I often see this statement that some allergies aren't really allergies and, anyway, children will "grow out of" them. I think what happens instead is that the reaction becomes less severe. I was told I had outgrown my allergies to egg and dairy and had been consuming them for 40+ years, (years that I was constantly and chronically ill) until at almost 100 pounds (I'm 5'7") I took my health into my own hands and had the prick test. Both egg and dairy (amongst other foods) were shown, again, as something I reacted strongly to. I have been avoiding these foods for almost 9 years and I am now healthy as a horse. Western medicine ignores subtlety and focuses only on extreme reactions. The subtle reactions might not need the epi-pen but chip away at the immune system compromising the very core of ones health and quality of life. There are many foods that contain the nutrients missing in eggs and dairy and other foods so the argument that one's diet becomes too restrictive is nonsense. If our doctors and dietitians would think a bit more outside of the box perhaps this argument of allergy versus sensitivity wouldn't even be an issue.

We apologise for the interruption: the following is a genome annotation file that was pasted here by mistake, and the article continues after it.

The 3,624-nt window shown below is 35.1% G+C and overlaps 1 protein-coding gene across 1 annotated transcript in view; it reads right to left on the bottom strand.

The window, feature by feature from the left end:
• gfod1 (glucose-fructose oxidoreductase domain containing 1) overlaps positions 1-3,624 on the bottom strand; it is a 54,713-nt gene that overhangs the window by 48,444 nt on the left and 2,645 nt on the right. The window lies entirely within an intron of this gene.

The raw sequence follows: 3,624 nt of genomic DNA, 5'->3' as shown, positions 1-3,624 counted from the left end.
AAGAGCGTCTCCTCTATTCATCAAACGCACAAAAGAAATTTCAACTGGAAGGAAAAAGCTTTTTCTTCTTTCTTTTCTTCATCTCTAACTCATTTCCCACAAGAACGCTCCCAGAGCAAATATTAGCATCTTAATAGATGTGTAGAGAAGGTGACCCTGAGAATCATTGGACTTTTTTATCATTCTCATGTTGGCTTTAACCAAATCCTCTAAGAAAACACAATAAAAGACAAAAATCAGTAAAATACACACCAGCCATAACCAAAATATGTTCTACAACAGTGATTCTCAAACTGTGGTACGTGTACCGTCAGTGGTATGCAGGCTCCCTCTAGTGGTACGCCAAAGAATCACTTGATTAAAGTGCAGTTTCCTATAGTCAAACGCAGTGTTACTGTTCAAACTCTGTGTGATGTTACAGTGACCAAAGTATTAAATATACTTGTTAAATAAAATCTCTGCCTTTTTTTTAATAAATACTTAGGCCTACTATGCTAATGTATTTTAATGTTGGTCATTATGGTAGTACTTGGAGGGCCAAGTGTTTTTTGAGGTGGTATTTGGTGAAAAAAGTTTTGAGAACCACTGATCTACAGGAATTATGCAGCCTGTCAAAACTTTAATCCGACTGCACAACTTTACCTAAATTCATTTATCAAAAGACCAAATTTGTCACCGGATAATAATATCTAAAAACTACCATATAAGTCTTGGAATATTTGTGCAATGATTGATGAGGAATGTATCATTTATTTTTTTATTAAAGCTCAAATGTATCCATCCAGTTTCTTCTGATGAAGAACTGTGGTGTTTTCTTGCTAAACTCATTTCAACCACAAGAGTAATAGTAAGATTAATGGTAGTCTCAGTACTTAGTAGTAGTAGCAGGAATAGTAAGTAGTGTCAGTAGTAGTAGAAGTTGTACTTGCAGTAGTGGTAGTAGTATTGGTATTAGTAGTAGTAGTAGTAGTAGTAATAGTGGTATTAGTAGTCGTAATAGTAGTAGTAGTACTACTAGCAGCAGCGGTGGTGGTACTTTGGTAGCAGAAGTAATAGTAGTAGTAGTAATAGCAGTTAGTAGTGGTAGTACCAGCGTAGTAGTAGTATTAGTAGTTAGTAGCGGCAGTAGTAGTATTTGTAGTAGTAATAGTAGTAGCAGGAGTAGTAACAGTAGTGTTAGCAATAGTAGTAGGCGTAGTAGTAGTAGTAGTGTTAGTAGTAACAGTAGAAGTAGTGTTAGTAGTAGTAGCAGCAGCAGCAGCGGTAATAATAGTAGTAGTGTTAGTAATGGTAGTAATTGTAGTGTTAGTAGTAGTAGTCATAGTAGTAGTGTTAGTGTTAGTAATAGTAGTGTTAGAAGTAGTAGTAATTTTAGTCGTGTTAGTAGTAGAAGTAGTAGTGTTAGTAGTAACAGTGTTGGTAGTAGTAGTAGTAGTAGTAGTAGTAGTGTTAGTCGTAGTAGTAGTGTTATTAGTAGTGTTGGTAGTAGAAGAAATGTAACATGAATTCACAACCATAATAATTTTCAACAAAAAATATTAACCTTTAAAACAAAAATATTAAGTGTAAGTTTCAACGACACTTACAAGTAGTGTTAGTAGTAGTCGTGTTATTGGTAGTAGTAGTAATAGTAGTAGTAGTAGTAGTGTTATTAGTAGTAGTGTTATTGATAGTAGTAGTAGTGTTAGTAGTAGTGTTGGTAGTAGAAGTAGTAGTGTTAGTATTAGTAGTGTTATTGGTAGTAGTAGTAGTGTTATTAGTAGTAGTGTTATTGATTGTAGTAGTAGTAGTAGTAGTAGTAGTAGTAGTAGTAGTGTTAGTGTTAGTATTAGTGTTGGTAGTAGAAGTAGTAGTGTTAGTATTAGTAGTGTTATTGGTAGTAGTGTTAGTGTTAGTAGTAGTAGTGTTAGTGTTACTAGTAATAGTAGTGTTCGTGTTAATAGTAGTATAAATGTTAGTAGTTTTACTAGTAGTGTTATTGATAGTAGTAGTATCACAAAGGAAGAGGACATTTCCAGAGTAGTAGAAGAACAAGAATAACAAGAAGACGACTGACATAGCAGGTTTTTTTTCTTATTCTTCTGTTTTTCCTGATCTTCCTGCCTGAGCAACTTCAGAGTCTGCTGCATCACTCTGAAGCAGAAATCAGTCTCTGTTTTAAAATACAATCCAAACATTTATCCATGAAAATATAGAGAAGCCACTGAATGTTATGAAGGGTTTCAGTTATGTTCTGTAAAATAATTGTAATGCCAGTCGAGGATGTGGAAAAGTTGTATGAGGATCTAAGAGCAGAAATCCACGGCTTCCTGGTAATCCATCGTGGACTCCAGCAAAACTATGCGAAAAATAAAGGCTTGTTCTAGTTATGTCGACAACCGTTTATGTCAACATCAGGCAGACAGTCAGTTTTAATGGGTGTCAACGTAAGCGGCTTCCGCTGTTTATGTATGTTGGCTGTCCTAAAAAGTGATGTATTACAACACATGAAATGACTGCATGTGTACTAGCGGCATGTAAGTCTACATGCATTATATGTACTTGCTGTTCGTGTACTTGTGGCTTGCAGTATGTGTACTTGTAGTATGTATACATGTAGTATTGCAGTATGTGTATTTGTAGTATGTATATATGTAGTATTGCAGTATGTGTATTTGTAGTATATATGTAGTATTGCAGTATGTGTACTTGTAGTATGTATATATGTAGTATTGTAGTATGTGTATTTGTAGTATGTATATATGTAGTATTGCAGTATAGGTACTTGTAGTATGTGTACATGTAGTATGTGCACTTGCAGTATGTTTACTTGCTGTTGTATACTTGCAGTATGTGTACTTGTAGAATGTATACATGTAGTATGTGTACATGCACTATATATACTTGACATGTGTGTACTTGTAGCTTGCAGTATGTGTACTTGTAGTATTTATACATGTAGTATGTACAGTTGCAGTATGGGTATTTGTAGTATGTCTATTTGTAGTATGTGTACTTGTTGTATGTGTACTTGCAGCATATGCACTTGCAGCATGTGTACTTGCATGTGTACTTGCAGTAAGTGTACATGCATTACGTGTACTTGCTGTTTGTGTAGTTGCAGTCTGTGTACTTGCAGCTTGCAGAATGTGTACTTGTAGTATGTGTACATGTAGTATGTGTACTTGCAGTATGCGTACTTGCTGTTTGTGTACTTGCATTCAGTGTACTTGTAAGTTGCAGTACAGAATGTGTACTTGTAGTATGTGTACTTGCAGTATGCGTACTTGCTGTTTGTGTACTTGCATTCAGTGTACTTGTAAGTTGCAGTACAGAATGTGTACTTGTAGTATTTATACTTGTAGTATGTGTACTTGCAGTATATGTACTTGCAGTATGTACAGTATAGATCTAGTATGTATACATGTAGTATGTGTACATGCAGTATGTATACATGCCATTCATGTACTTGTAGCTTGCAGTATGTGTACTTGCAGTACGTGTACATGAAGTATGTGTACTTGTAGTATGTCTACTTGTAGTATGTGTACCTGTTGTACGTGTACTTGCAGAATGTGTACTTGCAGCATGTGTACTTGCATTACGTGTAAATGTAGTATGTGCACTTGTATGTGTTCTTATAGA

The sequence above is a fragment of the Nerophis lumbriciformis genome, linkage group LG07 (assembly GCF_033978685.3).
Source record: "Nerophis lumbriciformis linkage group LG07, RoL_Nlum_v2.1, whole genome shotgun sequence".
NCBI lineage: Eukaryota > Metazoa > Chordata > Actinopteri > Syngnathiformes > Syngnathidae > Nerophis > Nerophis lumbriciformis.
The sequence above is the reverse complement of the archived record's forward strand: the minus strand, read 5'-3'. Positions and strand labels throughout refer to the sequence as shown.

Posted by: Mary B | December 7, 2010 6:28 AM    Report this comment

I am seconding the comment above about Leaky Gut Syndrome. While still gluten-intolerant/celiac, all of my other food sensitivities have resolved after healing my gut using appropriate supplements. Check it out.

Posted by: pickle | December 6, 2010 6:39 PM    Report this comment

One more metabolic response I'd like to add to the above comment, is Leaky Gut Syndrome, which can be the cause of many food sensitivities. If you heal the gut many of one's food sensitivites will also be healed.

Posted by: Unknown | December 6, 2010 5:13 PM    Report this comment